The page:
Highlands graduate and Bethany junior baseball standout Tyler Alworth is used to being the workhorse of his team’s pitching staff.
After all, he was one of Highlands’ bright spots during his senior year. When he took the mound, the Golden Rams always had a chance to pull out a win.
Alworth took that same mindset to Bethany, where he made quite an impression his freshman season when the right-hander took the mound in eight starts. But it was the final start on the road at Thomas More that changed the way he pitched forever.
Alworth’s fastball that consistently hit the upper 80s had fallen off dramatically and resembled more a changeup. It was hitting the mid-60s. Something wasn’t right.
“I remember, I came out of the game and I worked rehab with the J-Band and I couldn’t pull them apart with my shoulder,” Alworth said. “I didn’t really notice it at the time. We were getting outs. The adrenaline kicked down. I started doing rehab and that’s when I really felt it. When I was out there I just thought I was tired. It was the last game of the year, and I thought it was normal wear and tear.”
The normal wear and tear turned out to be labrum tear. In medical terms, Alworth suffered a superior labral tear from anterior to posterior. In layman’s terms, he would need surgery and spend a significant time rehabbing the injury.
Looking back, Alworth could see the signs.
“Between being a starter, throwing 90-100 pitches, and playing shortstop during the week and at practices, it was a lot of wear and I was afraid to tell coach that my arm hurt,” Alworth said.
Alworth took a medical redshirt and sat out his sophomore season. He stayed close to the team.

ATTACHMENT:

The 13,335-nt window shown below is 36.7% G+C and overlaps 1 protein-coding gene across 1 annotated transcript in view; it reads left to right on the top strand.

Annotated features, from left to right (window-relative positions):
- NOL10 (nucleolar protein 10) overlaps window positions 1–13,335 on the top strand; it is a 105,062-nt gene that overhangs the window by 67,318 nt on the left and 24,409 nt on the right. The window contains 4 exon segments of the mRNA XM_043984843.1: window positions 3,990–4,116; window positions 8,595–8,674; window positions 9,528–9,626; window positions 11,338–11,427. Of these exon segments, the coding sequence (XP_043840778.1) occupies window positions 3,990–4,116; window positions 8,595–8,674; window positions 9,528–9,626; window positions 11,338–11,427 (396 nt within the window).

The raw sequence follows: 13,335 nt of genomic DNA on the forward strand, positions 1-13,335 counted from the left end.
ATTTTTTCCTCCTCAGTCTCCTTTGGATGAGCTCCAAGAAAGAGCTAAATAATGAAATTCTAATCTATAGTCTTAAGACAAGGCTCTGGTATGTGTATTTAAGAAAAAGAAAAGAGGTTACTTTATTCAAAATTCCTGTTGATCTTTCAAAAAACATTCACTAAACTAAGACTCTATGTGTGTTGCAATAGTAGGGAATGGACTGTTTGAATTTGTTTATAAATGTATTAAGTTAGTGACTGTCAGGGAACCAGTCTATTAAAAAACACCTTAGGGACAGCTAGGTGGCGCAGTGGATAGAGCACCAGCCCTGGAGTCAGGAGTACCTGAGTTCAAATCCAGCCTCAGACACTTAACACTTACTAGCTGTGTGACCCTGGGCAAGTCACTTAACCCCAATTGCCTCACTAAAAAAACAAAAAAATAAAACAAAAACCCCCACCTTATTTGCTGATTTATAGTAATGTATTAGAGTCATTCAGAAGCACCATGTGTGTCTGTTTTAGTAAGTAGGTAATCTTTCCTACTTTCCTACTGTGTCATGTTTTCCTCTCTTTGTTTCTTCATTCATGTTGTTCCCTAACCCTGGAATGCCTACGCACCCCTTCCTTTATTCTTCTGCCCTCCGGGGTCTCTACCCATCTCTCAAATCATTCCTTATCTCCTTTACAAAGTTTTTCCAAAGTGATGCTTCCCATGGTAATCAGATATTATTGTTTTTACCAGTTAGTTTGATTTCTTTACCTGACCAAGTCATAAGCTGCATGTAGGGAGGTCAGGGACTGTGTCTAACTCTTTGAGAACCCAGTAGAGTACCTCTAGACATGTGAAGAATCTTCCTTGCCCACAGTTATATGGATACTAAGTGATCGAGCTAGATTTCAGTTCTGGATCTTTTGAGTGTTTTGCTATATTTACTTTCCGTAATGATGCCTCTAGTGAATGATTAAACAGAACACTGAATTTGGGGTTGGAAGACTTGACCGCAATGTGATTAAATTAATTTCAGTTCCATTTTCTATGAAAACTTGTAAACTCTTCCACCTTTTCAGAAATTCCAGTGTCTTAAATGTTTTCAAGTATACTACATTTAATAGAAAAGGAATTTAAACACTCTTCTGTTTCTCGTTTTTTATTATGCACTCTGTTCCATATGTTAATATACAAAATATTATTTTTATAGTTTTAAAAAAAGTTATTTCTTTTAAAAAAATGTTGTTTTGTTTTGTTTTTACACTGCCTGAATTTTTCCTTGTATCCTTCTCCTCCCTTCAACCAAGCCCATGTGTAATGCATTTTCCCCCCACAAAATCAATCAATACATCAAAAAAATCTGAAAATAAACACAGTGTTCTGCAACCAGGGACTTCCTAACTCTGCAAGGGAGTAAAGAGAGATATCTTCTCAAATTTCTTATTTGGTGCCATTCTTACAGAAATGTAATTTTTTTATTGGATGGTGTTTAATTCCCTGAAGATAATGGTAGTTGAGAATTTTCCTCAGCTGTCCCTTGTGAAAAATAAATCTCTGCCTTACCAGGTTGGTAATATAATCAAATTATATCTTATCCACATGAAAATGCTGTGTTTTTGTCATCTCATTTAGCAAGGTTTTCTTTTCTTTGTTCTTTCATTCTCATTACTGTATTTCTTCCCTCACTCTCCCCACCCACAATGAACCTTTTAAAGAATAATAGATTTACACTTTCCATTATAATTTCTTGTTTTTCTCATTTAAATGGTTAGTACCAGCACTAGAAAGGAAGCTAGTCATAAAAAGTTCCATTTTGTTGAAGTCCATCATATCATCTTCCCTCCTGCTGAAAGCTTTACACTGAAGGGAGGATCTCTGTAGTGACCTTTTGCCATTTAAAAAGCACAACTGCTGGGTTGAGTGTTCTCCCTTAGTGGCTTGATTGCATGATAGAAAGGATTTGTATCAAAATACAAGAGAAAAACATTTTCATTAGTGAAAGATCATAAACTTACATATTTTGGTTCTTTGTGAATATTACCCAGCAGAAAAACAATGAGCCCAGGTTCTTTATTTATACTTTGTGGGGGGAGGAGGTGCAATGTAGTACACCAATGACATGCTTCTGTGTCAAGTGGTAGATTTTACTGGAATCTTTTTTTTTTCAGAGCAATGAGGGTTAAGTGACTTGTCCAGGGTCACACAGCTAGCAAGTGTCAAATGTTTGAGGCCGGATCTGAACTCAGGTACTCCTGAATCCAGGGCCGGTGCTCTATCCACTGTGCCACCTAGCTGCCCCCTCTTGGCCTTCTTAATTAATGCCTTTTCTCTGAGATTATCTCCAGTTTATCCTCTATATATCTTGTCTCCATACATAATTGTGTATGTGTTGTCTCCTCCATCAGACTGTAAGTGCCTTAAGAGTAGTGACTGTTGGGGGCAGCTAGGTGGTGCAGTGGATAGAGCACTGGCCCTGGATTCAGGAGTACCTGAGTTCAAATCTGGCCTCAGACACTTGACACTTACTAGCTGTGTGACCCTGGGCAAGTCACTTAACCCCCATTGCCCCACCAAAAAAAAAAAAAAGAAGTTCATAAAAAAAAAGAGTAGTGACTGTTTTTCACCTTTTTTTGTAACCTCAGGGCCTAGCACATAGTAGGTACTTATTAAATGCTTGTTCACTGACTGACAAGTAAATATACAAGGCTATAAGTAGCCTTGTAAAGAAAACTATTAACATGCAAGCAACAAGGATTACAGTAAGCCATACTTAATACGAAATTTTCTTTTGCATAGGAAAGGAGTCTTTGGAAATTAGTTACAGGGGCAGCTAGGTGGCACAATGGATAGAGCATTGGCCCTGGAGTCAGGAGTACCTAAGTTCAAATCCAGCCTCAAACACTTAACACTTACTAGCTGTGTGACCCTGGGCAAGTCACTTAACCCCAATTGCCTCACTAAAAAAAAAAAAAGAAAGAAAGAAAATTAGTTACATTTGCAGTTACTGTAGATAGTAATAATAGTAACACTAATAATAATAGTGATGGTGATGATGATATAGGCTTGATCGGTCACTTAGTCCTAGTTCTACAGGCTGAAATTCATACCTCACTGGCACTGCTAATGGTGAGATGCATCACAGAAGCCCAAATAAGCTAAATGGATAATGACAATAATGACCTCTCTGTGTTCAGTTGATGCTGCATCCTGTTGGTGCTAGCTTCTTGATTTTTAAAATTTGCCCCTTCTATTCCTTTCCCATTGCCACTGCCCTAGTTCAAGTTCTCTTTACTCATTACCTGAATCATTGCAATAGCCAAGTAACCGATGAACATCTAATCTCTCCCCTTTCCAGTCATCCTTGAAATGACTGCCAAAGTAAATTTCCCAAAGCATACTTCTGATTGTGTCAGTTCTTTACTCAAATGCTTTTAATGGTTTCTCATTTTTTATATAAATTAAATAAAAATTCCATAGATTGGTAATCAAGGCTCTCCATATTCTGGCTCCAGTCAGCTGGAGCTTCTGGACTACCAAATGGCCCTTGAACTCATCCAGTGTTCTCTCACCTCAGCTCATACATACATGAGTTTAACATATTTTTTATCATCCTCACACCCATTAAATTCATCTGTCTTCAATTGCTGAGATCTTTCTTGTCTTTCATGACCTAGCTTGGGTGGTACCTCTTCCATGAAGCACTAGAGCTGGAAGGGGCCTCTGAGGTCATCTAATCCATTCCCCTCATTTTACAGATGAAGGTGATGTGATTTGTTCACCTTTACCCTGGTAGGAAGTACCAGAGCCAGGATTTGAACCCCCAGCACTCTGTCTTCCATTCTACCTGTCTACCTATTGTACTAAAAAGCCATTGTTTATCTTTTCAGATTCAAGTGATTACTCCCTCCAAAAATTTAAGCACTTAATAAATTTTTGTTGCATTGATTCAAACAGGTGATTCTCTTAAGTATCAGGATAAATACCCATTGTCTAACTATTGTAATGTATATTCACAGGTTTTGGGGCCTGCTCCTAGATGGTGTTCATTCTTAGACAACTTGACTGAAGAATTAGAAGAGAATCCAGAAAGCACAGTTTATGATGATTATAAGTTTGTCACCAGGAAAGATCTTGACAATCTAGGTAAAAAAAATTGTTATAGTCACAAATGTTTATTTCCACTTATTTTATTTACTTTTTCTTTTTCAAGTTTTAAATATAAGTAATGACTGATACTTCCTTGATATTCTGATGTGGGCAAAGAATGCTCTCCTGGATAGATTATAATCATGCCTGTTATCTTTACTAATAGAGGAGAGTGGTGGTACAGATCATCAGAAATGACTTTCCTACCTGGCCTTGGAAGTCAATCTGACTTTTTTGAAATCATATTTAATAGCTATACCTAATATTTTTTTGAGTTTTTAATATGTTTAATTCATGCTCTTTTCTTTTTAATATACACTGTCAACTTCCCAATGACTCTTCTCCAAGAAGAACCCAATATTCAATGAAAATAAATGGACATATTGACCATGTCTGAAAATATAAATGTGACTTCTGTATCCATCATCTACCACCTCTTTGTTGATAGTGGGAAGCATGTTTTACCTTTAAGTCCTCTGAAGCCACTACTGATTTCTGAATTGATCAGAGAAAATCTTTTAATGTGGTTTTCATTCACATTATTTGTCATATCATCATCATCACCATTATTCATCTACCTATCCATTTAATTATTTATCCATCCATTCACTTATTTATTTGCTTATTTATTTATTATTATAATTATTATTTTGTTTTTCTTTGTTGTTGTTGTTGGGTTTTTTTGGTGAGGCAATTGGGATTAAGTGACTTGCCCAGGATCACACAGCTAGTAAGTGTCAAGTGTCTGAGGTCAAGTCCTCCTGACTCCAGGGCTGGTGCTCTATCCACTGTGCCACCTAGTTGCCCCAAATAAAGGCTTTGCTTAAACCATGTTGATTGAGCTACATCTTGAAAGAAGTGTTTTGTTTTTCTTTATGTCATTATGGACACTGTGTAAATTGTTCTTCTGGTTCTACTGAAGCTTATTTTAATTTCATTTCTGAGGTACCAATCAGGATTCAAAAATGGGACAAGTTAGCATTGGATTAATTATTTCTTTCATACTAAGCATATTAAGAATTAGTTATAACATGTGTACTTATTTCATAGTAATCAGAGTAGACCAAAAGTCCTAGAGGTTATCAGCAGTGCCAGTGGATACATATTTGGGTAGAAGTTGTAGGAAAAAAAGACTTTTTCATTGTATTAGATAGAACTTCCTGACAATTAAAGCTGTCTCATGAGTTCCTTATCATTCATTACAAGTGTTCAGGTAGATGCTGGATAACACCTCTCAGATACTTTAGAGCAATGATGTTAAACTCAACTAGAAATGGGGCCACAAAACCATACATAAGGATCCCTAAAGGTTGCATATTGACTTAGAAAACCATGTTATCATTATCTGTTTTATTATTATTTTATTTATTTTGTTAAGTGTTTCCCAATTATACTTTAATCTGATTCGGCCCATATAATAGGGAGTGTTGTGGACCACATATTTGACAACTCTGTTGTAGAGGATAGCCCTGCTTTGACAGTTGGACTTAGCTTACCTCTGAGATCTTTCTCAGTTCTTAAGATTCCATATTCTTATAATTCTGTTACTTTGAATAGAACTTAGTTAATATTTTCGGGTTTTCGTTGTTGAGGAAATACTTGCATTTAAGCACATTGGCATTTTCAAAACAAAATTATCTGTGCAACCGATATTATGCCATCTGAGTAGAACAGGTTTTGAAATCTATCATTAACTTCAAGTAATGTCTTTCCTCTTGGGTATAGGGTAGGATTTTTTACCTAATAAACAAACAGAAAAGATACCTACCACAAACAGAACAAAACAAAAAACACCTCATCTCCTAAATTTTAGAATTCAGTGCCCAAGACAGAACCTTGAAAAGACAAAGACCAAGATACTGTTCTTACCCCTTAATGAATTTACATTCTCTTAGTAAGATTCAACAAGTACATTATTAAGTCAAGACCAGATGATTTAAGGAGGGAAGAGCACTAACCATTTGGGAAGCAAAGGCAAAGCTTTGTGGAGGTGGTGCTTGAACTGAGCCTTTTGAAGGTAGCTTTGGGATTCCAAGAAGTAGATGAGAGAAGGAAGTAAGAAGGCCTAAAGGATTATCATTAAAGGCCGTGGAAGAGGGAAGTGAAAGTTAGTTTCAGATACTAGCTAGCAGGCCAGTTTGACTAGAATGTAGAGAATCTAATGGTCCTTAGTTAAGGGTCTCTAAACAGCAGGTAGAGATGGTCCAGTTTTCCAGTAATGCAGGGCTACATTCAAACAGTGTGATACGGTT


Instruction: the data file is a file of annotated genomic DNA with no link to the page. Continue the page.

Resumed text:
Alworth stepped in as the Bisons’ first-base coach and after the season returned home to help coach his younger brother Dylan’s Little League team. It was during this period when Alworth’s transformation began to happen.
“When you’re not playing, you get to see stuff from a different side,” Alworth said. “It made me a well-rounded ballplayer because of it. Things happen. Deal with it, and move on.”
Enter first-year coach Justin Thomas.
Thomas took over for longtime Bisons coach Rick Carver last November. Knowing Alworth was coming off a torn labrum, Thomas was cautious as to how he used Alworth but knew when the 6-foot-1, 180-pounder took the hill, good things were going to happen.
“I told him at the beginning of the year, I’m looking for him to be a wild-card for us,” Thomas said. “After seeing him display his abilities in practice and once we got going into the winter (workouts), I was impressed.”
Alworth transformed himself from a power pitcher who threw heat into a finesse pitcher who concentrated on hitting his spots. It might have taken a tough injury, rehab and being away from the game for nearly two years, but Alworth had learned the art of pitching. It was all about finesse and pitch location and not about trying to power the ball past the hitter.
“He’s a fastball, curveball, changeup guy,” Thomas said. “Depending on the day, he has a good split curveball, too. He’s a good pitcher. I had to be cautious on how I used him because he was bouncing back from surgery.”
Alworth returned to form this season. He finished the year with a 5-1 record, a 3.79 ERA and tallied 21 strikeouts through 40 1/3 innings pitched. He helped Bethany (27-16) tie the program record for wins in a season and put the Bisons back into the Presidents Athletic Conference postseason tournament for the first time since 2014.
Bethany also reached the PAC championship game for the first time since 2001 where the Bison fell to the Washington & Jefferson, 8-1, to end the season.
“It was memorable season with us being one of the first teams in a long time getting in the tournament,” Alworth said. “Coming back from injury, I learned it’s not all about gassing people out and more about hitting your spots.”